1. Select a topic that lends itself to personal research and experimentation. For example, in the earth and space sciences, this might be a long-term, well-documented, observational study. Become an expert in your topic through reading. Keep a record of your sources, with appropriate page references for use in your bibliography.
2. Plan your research, starting with the statement of a problem or a question to be answered. Formulate a hypothesis. Include the equipment to be used, methodology involved, controls to be employed, sampling techniques, and methods of data collection and handling.
3. Assemble all materials needed for your research. Do your experimental research. Emphasis should be on the scientific principles involved, scientific methodology, and conclusions to be drawn from the activity.
4. Assemble your records, data, photographs, etc. derived from your research. Illustrate your presentation with prepared, carefully-drawn and lettered charts and demonstration materials. Consider the use of photographs.
5. Become familiar with the judging criteria posted on this web site. Prepare your presentation so that it is 5 minutes. Rehearse before an audience so that your talk can be presented in a natural style. If necessary, consult an English teacher for coaching in oral delivery.
6. Prepare an Abstract (a maximum of 250 words) that concisely summarizes your research. This will be available on the day of the Congress for use by the judges. The format for the Abstract is:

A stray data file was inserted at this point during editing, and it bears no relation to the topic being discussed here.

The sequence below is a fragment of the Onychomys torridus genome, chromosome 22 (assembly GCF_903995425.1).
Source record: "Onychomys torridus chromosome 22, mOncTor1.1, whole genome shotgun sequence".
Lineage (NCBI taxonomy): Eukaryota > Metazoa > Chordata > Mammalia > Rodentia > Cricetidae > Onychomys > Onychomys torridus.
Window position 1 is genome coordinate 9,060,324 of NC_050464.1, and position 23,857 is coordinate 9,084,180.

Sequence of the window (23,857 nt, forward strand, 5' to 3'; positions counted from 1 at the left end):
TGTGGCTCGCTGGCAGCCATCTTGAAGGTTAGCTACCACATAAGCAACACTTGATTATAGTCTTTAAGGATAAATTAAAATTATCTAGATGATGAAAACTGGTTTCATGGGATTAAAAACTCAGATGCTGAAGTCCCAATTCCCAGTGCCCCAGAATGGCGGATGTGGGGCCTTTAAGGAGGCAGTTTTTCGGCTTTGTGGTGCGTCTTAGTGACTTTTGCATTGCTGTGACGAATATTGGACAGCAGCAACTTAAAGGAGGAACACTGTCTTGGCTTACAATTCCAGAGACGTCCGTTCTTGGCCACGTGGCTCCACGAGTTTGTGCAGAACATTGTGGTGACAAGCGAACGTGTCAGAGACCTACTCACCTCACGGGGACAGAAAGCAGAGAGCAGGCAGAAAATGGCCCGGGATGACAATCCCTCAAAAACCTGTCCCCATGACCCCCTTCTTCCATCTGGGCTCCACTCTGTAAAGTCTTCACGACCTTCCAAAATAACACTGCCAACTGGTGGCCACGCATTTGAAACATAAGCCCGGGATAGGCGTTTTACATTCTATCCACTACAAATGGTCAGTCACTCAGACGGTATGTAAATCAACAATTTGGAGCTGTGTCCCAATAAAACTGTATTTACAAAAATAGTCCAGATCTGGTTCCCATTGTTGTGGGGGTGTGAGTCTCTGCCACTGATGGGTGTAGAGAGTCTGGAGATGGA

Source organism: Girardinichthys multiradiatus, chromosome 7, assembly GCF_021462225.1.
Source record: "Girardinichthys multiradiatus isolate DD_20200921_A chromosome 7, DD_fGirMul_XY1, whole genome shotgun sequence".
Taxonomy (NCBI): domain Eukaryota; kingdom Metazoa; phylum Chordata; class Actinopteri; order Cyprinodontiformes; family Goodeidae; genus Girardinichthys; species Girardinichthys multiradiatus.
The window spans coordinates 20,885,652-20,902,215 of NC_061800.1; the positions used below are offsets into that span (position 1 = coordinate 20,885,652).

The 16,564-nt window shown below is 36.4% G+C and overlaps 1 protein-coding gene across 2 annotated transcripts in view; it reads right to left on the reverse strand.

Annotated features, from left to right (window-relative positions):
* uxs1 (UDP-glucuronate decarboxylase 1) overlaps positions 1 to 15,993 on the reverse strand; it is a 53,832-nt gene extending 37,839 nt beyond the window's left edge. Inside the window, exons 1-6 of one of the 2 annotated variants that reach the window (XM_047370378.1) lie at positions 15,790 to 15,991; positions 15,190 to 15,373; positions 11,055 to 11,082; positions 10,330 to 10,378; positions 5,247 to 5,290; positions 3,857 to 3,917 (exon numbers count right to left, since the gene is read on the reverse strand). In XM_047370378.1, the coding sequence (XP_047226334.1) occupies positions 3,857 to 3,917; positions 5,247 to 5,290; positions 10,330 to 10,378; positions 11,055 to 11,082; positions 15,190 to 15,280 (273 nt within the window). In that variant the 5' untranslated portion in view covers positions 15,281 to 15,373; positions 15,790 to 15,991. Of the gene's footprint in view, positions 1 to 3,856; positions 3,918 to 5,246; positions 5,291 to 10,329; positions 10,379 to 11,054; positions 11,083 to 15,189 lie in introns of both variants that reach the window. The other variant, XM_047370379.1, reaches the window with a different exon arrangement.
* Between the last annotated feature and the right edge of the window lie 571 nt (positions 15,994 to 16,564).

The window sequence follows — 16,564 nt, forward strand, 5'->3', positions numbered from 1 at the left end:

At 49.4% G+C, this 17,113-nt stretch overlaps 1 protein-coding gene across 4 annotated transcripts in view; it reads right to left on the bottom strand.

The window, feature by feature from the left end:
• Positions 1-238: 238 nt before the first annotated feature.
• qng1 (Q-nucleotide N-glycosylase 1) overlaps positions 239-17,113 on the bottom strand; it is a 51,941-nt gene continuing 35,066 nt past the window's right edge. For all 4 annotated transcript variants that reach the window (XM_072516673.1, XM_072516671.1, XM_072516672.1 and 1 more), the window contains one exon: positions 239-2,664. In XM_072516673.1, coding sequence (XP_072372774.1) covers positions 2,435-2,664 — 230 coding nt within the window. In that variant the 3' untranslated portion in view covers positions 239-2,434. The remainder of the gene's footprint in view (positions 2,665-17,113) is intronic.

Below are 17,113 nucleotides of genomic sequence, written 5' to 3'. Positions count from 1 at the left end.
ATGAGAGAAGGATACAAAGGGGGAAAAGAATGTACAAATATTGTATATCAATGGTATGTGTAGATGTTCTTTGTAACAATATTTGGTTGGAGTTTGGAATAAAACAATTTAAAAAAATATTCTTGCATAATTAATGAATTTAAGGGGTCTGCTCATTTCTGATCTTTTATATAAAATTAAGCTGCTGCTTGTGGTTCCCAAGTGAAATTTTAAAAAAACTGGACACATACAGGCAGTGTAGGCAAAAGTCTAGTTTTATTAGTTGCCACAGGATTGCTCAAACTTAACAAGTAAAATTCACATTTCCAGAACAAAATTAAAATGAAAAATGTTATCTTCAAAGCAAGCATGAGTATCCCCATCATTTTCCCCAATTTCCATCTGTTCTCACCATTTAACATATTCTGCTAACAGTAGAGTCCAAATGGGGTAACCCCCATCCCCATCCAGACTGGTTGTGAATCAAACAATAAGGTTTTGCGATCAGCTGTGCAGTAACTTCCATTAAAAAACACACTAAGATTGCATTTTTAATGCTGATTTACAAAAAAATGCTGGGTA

Statement of problem
Summary of methods and procedures
Condensed summary of findings
Bibliography (on separate page).
7. Each project will be judged at least three times, each time by a separate LISC judge. Projects being considered for SPECIAL AWARDS may be evaluated by additional judges. The decisions of all judges are final.
8. Project activity and preparation: All projects must be the work of the student(s) exclusively. The teacher or other adult may supervise, but not assist, in the preparation of the project. Major work on all projects must have been done by the applicants between January of the previous year and the date of the congress.
9. Photography and public consent: Student participants, by the act of submitting applications for Congress participation, give consent for the photographing and/or videotaping of the projects and/or the student participants, and for use of the resulting photographs/videos in the information and publicity materials of Long Island Science Congress and/or STANYS, the Science Teachers Association of New York State, as well as the media. If you do not wish to to have your name or photo released to media, you must complete the Media Release Form which can be found on our website under the Congress Instructions tab.
10.Signatures: the Science Congress Approval Form must be signed by:
*Mentor – if you worked at a registered research institution
School Building Principal
11. Project identification: Projects may be identified ONLY by the project's assigned LISC number.
12. NO SCHOOL IDENTIFICATION OF ANY KIND SHOULD APPEAR ON ANY MATERIALS OR DISPLAYS TO BE EXAMINED BY THE JUDGES (THIS INCLUDES ABSTRACTS AND ANY WRITTEN REPORTS).
13. NO changes of participants and/or projects will be permitted after the application filing deadline. NO substitute projects or surrogate presenters are allowed.
14. Disclaimer: Disqualification by LISC of a student may occur at any time regardless of accurate registration, including after project presentation, due to irregularities or insufficiencies of the project or its application.